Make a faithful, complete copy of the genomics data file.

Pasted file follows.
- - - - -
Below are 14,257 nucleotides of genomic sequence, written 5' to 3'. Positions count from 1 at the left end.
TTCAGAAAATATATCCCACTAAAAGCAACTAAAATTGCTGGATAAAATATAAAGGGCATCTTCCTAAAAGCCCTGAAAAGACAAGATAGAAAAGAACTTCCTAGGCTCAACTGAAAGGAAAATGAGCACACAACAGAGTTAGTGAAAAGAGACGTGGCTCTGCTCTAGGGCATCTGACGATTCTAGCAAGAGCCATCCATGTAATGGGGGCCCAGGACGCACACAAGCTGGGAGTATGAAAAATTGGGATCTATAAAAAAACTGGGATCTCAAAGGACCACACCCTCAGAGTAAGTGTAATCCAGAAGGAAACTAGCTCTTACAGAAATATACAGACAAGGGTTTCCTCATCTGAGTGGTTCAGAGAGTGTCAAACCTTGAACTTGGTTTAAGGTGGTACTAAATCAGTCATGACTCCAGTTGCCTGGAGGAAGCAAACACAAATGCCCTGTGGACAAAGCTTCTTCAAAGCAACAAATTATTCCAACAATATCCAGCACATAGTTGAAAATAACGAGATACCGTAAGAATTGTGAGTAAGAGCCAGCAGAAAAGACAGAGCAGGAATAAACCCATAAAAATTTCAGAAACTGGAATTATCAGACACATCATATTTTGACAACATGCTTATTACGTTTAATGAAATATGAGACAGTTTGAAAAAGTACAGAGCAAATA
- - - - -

Below are 14,257 nucleotides of genomic sequence, written 5' to 3'. Positions count from 1 at the left end.
TTCAGAAAATATATCCCACTAAAAGCAACTAAAATTGCTGGATAAAATATAAAGGGCATCTTCCTAAAAGCCCTGAAAAGACAAGATAGAAAAGAACTTCCTAGGCTCAACTGAAAGGAAAATGAGCACACAACAGAGTTAGTGAAAAGAGACGTGGCTCTGCTCTAGGGCATCTGACGATTCTAGCAAGAGCCATCCATGTAATGGGGGCCCAGGACGCACACAAGCTGGGAGTATGAAAAATTGGGATCTATAAAAAAACTGGGATCTCAAAGGACCACACCCTCAGAGTAAGTGTAATCCAGAAGGAAACTAGCTCTTACAGAAATATACAGACAAGGGTTTCCTCATCTGAGTGGTTCAGAGAGTGTCAAACCTTGAACTTGGTTTAAGGTGGTACTAAATCAGTCATGACTCCAGTTGCCTGGAGGAAGCAAACACAAATGCCCTGTGGACAAAGCTTCTTCAAAGCAACAAATTATTCCAACAATATCCAGCACATAGTTGAAAATAACGAGATACCGTAAGAATTGTGAGTAAGAGCCAGCAGAAAAGACAGAGCAGGAATAAACCCATAAAAATTTCAGAAACTGGAATTATCAGACACATCATATTTTGACAACATGCTTATTACGTTTAATGAAATATGAGACAGTTTGAAAAAGTACAGAGCAAATA